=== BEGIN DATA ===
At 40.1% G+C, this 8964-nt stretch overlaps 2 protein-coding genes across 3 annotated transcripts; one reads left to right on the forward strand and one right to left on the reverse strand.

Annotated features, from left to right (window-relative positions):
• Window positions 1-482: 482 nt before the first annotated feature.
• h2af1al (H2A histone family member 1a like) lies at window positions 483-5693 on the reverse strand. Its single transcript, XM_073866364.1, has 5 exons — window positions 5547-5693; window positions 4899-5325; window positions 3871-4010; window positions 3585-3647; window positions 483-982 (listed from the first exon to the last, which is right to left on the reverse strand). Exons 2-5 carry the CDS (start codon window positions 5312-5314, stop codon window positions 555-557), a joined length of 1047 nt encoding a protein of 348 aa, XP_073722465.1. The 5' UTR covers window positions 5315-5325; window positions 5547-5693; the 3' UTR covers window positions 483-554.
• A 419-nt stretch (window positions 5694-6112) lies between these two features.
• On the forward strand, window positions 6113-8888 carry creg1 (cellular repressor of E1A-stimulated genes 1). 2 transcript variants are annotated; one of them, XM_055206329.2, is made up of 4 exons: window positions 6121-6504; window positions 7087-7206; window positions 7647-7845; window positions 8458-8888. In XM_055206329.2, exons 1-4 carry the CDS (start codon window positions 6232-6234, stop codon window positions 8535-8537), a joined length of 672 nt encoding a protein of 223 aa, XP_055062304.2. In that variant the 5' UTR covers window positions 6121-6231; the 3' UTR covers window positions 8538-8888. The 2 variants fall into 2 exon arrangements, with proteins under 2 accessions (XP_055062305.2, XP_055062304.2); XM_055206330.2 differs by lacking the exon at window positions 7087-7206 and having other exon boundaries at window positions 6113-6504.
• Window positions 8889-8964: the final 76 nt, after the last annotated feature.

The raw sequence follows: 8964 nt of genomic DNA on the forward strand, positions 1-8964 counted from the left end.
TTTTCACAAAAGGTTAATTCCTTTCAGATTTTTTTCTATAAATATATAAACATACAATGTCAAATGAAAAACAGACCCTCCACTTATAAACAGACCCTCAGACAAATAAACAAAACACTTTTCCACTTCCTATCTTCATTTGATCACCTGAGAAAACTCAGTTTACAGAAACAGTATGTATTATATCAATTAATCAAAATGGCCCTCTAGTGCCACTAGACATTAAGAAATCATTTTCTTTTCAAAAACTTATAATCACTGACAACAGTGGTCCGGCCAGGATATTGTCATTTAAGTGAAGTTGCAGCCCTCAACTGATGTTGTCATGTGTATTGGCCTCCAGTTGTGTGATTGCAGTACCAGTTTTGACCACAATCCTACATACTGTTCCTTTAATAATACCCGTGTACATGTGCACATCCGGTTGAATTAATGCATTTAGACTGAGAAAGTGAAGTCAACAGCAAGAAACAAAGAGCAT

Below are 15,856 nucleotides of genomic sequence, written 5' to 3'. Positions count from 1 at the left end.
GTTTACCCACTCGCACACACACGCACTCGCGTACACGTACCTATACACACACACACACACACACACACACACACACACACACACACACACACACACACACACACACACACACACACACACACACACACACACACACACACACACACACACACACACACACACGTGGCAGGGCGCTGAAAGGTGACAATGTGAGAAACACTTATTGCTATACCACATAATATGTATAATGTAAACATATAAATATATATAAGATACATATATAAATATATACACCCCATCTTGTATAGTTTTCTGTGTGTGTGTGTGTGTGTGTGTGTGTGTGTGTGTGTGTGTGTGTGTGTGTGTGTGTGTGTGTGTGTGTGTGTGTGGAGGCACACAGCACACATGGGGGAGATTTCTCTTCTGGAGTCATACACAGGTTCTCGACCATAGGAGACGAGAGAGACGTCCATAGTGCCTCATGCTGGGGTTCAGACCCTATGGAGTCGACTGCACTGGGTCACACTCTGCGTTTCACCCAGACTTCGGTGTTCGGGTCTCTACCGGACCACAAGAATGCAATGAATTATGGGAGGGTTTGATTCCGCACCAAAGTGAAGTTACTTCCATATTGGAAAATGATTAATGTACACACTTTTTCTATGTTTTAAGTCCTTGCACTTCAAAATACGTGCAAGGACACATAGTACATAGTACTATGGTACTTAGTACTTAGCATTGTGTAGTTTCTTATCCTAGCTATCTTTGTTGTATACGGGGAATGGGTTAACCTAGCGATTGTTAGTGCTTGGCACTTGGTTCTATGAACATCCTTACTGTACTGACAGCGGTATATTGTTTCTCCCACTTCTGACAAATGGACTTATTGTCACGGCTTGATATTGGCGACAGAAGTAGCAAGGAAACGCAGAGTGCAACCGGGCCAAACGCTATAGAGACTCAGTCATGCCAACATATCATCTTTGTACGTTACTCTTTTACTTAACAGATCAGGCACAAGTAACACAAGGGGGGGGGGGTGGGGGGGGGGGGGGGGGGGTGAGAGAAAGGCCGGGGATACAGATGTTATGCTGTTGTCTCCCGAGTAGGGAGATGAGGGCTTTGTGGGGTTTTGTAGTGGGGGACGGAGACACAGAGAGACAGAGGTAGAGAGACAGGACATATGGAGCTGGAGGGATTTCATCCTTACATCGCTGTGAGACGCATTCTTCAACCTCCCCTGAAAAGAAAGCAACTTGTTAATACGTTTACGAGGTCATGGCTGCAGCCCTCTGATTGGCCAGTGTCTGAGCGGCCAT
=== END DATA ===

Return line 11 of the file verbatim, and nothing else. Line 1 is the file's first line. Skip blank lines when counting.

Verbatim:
GTTTACCCACTCGCACACACACGCACTCGCGTACACGTACCTATACACACACACACACACACACACACACACACACACACACACACACACACACACACACACACACACACACACACACACACACACACACACACACACACACACACACACACACACACACACGTGGCAGGGCGCTGAAAGGTGACAATGTGAGAAACACTTATTGCTATACCACATAATATGTATAATGTAAACATATAAATATATATAAGATACATATATAAATATATACACCCCATCTTGTATAGTTTTCTGTGTGTGTGTGTGTGTGTGTGTGTGTGTGTGTGTGTGTGTGTGTGTGTGTGTGTGTGTGTGTGTGTGTGTGTGTGGAGGCACACAGCACACATGGGGGAGATTTCTCTTCTGGAGTCATACACAGGTTCTCGACCATAGGAGACGAGAGAGACGTCCATAGTGCCTCATGCTGGGGTTCAGACCCTATGGAGTCGACTGCACTGGGTCACACTCTGCGTTTCACCCAGACTTCGGTGTTCGGGTCTCTACCGGACCACAAGAATGCAATGAATTATGGGAGGGTTTGATTCCGCACCAAAGTGAAGTTACTTCCATATTGGAAAATGATTAATGTACACACTTTTTCTATGTTTTAAGTCCTTGCACTTCAAAATACGTGCAAGGACACATAGTACATAGTACTATGGTACTTAGTACTTAGCATTGTGTAGTTTCTTATCCTAGCTATCTTTGTTGTATACGGGGAATGGGTTAACCTAGCGATTGTTAGTGCTTGGCACTTGGTTCTATGAACATCCTTACTGTACTGACAGCGGTATATTGTTTCTCCCACTTCTGACAAATGGACTTATTGTCACGGCTTGATATTGGCGACAGAAGTAGCAAGGAAACGCAGAGTGCAACCGGGCCAAACGCTATAGAGACTCAGTCATGCCAACATATCATCTTTGTACGTTACTCTTTTACTTAACAGATCAGGCACAAGTAACACAAGGGGGGGGGGGTGGGGGGGGGGGGGGGGGGGTGAGAGAAAGGCCGGGGATACAGATGTTATGCTGTTGTCTCCCGAGTAGGGAGATGAGGGCTTTGTGGGGTTTTGTAGTGGGGGACGGAGACACAGAGAGACAGAGGTAGAGAGACAGGACATATGGAGCTGGAGGGATTTCATCCTTACATCGCTGTGAGACGCATTCTTCAACCTCCCCTGAAAAGAAAGCAACTTGTTAATACGTTTACGAGGTCATGGCTGCAGCCCTCTGATTGGCCAGTGTCTGAGCGGCCAT